I came across this insightful article by Ahmad Izham Omar – Executive Director of 8TV, the same person who gave us the Malaysian Idol and One In A Million reality tv shows where singing wannabes battled it out for that shot to singing stardom in our local music industry:
For the Record: Beware the momentary TV Star
AHMAD IZHAM OMAR
AHMAD IZHAM OMAR shares his views on why a reality show winner is not a real music star…yet
I’VE always been amused at how hyped-up everyone gets whenever a talent-search reality TV show like American Idol hits the airwaves. I’m not talking about how people watch it religiously, changing their daily routines around it (I even get requests asking me to show it EVEN later on 8TV to fit their schedules). I’m talking about how some people exclaim, “Man, that guy is going to be the biggest music sensation EVER!” after watching a contestant rock the stage. I’m not being cynical.
But I’d like to put things in a logical perspective. There is no denying that talent-search reality shows like American Idol or even One In A Million is great entertainment.
You witness human drama, average people trying to persevere through the toughest of conditions.
You will root for your favourite and if he wins, or don’t win, you will still be teary-eyed at the end of it all, your emotions satisfyingly stretched to the limits. And then you forget all about them. Shows like American Idol lives on the hype of uncovering the next big star.
That statement is true.
But the true-r statement is: Reality shows will give you a Momentary TV Star, a person who becomes famous because they are on TV.
But NOT a Real Music Star……yet. However, as a person in the music industry, I’m not complaining.
A Momentary TV Star will get Momentary Music Buyers to buy music.
Who are Momentary Music Buyers? These are the people who are turned on with hype, eagerly consuming the latest “thing” whether its music, movies, fashion, iPhone apps, etc.
These consumers are huge in numbers, giving solid revenues to the music industry. But these people also have a short-attention spans.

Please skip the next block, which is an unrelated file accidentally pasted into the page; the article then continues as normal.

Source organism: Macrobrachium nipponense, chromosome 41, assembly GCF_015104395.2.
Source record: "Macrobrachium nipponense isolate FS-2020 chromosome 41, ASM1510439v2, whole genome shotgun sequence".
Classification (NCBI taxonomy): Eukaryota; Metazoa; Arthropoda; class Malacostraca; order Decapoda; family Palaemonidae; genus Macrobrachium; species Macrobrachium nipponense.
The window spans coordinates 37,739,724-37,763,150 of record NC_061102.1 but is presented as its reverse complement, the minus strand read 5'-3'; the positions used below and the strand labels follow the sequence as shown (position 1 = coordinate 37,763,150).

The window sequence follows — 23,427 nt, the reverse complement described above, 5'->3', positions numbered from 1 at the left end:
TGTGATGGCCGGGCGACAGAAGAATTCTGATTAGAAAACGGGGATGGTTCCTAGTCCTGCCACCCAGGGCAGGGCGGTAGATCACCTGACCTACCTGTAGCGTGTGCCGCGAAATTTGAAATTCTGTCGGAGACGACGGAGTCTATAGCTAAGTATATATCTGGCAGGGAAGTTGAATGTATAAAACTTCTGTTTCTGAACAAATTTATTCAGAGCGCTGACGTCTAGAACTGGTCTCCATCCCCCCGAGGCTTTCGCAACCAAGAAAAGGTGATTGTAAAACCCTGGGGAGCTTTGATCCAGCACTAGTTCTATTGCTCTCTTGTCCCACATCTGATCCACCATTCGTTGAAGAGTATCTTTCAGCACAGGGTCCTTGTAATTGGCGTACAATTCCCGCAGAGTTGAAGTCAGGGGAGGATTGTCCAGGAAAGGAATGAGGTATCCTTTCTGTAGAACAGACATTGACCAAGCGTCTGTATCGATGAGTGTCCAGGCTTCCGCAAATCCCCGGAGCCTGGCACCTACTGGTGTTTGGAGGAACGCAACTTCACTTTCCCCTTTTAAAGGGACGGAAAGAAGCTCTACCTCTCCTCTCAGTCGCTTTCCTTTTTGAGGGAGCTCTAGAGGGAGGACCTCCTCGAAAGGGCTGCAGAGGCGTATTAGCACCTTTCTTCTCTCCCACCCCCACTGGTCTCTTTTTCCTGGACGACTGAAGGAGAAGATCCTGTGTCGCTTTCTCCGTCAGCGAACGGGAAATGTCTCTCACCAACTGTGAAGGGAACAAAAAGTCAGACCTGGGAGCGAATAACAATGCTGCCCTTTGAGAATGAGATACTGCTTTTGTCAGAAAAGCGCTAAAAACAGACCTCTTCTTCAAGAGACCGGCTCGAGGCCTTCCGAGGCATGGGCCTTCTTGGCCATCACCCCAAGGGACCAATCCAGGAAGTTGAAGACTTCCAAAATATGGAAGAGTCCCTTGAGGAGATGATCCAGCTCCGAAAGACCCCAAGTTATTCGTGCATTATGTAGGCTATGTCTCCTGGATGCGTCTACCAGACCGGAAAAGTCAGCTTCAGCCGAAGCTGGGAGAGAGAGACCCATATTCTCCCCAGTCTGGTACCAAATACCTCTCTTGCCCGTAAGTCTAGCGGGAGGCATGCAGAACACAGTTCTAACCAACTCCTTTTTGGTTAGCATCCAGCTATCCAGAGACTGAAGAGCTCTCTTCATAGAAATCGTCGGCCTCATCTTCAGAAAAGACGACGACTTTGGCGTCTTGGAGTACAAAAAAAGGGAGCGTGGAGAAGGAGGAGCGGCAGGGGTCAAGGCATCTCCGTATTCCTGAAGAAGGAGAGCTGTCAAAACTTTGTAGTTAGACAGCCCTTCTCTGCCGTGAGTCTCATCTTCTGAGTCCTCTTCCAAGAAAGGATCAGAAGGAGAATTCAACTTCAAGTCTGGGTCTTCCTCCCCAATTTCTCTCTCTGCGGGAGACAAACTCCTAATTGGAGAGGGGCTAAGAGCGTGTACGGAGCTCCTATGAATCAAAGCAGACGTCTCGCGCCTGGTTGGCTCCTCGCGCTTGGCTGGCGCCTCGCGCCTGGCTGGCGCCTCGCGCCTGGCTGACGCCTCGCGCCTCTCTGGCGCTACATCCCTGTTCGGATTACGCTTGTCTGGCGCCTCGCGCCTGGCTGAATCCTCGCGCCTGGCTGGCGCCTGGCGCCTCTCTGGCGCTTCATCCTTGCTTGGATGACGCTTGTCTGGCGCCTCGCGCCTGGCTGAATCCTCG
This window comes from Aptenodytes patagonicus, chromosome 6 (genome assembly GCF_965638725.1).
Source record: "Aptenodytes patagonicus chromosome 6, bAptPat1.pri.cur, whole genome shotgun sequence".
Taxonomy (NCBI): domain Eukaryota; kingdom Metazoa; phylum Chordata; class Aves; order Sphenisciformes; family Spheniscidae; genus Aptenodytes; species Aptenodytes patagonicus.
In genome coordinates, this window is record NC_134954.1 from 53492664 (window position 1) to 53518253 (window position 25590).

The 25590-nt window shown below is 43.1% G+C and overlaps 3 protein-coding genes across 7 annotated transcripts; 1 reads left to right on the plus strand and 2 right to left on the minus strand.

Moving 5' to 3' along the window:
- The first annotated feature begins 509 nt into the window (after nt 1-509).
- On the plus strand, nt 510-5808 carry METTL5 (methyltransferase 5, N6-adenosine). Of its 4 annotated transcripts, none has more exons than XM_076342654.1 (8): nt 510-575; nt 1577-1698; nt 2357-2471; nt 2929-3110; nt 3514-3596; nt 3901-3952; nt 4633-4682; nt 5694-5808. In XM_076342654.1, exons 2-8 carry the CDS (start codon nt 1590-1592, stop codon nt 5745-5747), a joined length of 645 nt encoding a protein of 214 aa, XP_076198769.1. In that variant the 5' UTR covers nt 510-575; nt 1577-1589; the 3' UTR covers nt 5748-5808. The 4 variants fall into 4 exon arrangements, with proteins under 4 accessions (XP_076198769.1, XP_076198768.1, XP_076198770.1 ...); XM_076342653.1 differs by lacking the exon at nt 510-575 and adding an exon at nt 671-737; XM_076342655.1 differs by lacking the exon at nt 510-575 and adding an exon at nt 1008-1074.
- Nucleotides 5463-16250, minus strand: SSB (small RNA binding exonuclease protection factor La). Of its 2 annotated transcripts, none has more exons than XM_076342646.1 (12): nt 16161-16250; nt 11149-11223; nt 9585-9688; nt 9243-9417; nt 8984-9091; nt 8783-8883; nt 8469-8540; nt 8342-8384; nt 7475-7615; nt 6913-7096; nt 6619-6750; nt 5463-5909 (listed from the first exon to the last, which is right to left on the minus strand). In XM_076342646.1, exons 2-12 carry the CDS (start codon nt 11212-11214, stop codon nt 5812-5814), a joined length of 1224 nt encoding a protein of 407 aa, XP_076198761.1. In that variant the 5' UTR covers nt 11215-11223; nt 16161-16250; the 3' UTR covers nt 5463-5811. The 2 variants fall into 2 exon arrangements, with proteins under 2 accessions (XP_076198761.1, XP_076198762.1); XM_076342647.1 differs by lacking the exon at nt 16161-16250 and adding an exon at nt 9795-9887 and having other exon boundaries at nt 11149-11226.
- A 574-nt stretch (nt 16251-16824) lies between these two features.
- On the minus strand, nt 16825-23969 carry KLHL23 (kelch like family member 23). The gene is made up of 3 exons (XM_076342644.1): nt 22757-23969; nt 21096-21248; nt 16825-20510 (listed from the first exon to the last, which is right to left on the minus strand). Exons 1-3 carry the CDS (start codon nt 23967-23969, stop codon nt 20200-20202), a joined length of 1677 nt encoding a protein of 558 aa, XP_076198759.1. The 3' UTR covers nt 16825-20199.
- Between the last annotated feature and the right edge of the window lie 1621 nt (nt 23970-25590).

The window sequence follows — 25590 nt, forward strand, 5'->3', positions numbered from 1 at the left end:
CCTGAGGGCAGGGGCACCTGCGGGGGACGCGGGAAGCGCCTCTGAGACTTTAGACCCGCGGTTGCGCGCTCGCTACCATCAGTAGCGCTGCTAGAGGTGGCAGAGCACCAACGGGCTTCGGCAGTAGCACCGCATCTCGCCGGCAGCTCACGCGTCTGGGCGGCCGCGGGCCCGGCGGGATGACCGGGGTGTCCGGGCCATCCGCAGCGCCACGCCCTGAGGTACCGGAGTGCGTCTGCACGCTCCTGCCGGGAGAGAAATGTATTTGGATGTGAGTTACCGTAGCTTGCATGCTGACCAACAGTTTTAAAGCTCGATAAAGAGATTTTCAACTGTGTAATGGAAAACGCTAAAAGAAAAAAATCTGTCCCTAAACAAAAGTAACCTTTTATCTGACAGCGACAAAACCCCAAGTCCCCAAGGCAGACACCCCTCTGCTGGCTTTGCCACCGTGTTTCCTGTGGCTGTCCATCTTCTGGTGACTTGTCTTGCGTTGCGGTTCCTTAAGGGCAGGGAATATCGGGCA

They are “lalangs”, going where the latest thing is.
These are the same people who will loyally support a reality contestant, but quickly forget all about him when the season is over.
Read the rest of the arcticle at NSTOnline Life&Times
The basic premise of the article is that reality ‘talent’ shows like American Idol and the rest of it’s genre panders to the quick fix, in-the-moment mentality of our internet generation where the attention span is as short as the Great Wall of China is long. We ( and here I mean the young consumers of pop culture ) have a gazillion interests demanding our attention and are flooded with a dizzying array of images, trends, sounds and fashion every second, every minute of every single day. Information overload to the extreme. The people who make it to the top are more personalities than they are true talents be it in movies, art or music. We chomp them up and spit them out in double quick time seldom stopping long enough to realise the depth of potential that may lie beneath, always chasing after the next ‘star’ on the horizon.
So in this scenario of superstar one day and a washed out, has been the next what are the prospects for David who has the vocal chops and musical instincts for long term survival but may find himself washed away with the next change in the tide of finicky pop culture consumers? I think the paragraph below from the same article cuts to the truth of the matter and has a world of wisdom. David’s handlers i.e his management and record label would do well to listen. At least I hope they do:
…And my advice to all the producers of reality shows: make sure the winner’s album is great.
Forget the current hype surrounding the winner.
That will go away faster than you can say Fantasia Barrino.
Forget about rushing an album just to sell to the people who voted.
These lalangs have already moved on.